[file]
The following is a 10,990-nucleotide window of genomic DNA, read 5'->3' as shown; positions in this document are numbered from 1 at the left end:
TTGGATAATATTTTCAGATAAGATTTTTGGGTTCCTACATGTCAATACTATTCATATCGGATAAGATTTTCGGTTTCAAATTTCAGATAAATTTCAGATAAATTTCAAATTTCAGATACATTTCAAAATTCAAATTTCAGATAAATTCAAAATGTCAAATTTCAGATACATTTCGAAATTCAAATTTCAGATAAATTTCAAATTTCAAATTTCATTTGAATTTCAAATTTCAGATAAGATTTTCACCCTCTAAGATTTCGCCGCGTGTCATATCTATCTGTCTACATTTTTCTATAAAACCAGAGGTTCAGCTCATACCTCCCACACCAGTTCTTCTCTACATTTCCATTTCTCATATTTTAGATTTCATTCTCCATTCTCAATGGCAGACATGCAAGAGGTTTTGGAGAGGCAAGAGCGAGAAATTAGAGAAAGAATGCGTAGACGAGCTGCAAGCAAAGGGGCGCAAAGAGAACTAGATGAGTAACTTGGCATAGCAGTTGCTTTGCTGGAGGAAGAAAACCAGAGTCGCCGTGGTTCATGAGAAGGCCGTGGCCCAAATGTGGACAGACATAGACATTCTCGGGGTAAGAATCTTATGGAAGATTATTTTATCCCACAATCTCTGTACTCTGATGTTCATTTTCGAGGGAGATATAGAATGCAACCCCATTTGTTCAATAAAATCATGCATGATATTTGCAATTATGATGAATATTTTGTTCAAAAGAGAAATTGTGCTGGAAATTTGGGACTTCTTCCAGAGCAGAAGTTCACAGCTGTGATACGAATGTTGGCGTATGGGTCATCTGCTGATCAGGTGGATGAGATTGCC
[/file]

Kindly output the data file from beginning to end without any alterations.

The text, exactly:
The following is a 10,990-nucleotide window of genomic DNA, read 5'->3' as shown; positions in this document are numbered from 1 at the left end:
TTGGATAATATTTTCAGATAAGATTTTTGGGTTCCTACATGTCAATACTATTCATATCGGATAAGATTTTCGGTTTCAAATTTCAGATAAATTTCAGATAAATTTCAAATTTCAGATACATTTCAAAATTCAAATTTCAGATAAATTCAAAATGTCAAATTTCAGATACATTTCGAAATTCAAATTTCAGATAAATTTCAAATTTCAAATTTCATTTGAATTTCAAATTTCAGATAAGATTTTCACCCTCTAAGATTTCGCCGCGTGTCATATCTATCTGTCTACATTTTTCTATAAAACCAGAGGTTCAGCTCATACCTCCCACACCAGTTCTTCTCTACATTTCCATTTCTCATATTTTAGATTTCATTCTCCATTCTCAATGGCAGACATGCAAGAGGTTTTGGAGAGGCAAGAGCGAGAAATTAGAGAAAGAATGCGTAGACGAGCTGCAAGCAAAGGGGCGCAAAGAGAACTAGATGAGTAACTTGGCATAGCAGTTGCTTTGCTGGAGGAAGAAAACCAGAGTCGCCGTGGTTCATGAGAAGGCCGTGGCCCAAATGTGGACAGACATAGACATTCTCGGGGTAAGAATCTTATGGAAGATTATTTTATCCCACAATCTCTGTACTCTGATGTTCATTTTCGAGGGAGATATAGAATGCAACCCCATTTGTTCAATAAAATCATGCATGATATTTGCAATTATGATGAATATTTTGTTCAAAAGAGAAATTGTGCTGGAAATTTGGGACTTCTTCCAGAGCAGAAGTTCACAGCTGTGATACGAATGTTGGCGTATGGGTCATCTGCTGATCAGGTGGATGAGATTGCC